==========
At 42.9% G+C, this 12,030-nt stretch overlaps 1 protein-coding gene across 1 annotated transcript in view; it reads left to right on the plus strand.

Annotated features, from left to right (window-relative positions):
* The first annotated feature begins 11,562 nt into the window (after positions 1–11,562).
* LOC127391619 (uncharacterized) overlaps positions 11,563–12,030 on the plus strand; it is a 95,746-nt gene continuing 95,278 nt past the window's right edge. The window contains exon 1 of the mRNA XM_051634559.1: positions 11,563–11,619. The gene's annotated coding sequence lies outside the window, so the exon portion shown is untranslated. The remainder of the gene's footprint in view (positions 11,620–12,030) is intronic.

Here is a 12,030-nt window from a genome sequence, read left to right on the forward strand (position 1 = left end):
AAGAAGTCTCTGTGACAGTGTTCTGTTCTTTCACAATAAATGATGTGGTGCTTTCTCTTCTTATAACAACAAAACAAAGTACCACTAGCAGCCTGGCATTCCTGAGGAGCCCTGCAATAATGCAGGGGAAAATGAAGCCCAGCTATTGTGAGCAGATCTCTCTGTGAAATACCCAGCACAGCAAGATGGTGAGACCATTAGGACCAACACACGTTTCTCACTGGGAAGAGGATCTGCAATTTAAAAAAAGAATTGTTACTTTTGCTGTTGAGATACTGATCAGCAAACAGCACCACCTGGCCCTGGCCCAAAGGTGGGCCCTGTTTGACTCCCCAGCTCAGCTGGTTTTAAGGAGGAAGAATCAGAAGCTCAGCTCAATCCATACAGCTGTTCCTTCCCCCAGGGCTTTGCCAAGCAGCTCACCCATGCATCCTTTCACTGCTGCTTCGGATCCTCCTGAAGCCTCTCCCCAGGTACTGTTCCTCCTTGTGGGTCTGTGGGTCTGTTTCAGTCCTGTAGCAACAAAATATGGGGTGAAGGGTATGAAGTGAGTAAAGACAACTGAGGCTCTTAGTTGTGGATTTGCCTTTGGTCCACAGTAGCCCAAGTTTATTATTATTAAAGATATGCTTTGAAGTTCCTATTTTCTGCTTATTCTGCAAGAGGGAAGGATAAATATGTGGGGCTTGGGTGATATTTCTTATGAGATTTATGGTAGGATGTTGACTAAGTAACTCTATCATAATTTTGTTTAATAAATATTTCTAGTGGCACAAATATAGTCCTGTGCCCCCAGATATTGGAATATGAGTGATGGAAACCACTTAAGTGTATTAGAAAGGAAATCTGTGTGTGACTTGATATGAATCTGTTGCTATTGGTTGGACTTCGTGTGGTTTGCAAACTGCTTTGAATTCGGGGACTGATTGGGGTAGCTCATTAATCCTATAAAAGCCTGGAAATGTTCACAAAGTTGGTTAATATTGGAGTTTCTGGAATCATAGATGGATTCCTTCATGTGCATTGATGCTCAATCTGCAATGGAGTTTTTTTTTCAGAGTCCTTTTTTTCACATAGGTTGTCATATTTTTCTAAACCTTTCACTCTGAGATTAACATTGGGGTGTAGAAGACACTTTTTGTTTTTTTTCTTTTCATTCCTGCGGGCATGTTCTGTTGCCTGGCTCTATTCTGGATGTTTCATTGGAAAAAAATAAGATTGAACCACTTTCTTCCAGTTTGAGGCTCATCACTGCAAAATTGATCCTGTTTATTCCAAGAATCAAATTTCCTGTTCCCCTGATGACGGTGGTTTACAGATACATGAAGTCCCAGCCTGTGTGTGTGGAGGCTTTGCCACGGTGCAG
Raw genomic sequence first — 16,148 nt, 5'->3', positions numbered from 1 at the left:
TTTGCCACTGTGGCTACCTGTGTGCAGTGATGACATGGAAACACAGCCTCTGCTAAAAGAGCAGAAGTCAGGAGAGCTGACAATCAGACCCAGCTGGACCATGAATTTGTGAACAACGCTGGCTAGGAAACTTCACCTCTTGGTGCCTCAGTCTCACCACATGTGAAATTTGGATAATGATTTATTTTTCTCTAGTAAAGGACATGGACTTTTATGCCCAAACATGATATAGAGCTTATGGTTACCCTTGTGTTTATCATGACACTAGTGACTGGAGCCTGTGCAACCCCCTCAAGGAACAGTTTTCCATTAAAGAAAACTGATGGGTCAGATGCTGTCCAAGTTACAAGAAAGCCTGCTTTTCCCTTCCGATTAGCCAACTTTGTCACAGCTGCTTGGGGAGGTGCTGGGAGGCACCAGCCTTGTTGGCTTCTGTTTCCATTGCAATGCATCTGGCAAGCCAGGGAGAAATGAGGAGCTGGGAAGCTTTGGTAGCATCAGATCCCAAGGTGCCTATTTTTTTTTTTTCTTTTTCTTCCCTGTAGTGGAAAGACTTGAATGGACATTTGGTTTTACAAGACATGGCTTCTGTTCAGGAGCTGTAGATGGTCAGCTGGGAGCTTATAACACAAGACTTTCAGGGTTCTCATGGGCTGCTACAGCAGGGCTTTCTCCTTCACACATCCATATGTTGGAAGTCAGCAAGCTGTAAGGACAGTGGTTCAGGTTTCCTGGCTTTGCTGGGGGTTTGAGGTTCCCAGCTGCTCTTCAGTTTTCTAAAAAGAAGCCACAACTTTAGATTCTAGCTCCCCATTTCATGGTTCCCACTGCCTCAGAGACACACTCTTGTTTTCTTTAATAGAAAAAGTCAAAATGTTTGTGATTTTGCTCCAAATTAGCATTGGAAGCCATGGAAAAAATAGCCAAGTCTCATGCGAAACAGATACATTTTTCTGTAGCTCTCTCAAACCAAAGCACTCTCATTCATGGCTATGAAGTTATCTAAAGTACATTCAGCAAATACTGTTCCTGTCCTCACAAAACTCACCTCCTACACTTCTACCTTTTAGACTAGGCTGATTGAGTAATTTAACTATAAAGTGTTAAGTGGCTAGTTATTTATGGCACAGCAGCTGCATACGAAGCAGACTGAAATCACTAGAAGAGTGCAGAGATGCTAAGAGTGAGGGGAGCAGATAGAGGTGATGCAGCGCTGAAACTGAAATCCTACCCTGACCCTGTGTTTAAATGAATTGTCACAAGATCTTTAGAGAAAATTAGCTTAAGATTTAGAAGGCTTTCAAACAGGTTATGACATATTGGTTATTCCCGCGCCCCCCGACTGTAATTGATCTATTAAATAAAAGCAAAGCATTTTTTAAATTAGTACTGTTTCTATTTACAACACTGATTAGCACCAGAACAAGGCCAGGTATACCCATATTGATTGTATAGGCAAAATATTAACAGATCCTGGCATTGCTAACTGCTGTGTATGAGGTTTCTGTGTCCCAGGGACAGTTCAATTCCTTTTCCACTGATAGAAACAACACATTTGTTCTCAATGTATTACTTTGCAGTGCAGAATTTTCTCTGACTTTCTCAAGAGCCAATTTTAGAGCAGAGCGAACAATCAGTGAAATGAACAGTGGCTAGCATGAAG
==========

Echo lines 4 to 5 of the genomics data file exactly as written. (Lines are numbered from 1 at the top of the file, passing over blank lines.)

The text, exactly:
* LOC127391619 (uncharacterized) overlaps positions 11,563–12,030 on the plus strand; it is a 95,746-nt gene continuing 95,278 nt past the window's right edge. The window contains exon 1 of the mRNA XM_051634559.1: positions 11,563–11,619. The gene's annotated coding sequence lies outside the window, so the exon portion shown is untranslated. The remainder of the gene's footprint in view (positions 11,620–12,030) is intronic.

Here is a 12,030-nt window from a genome sequence, read left to right on the forward strand (position 1 = left end):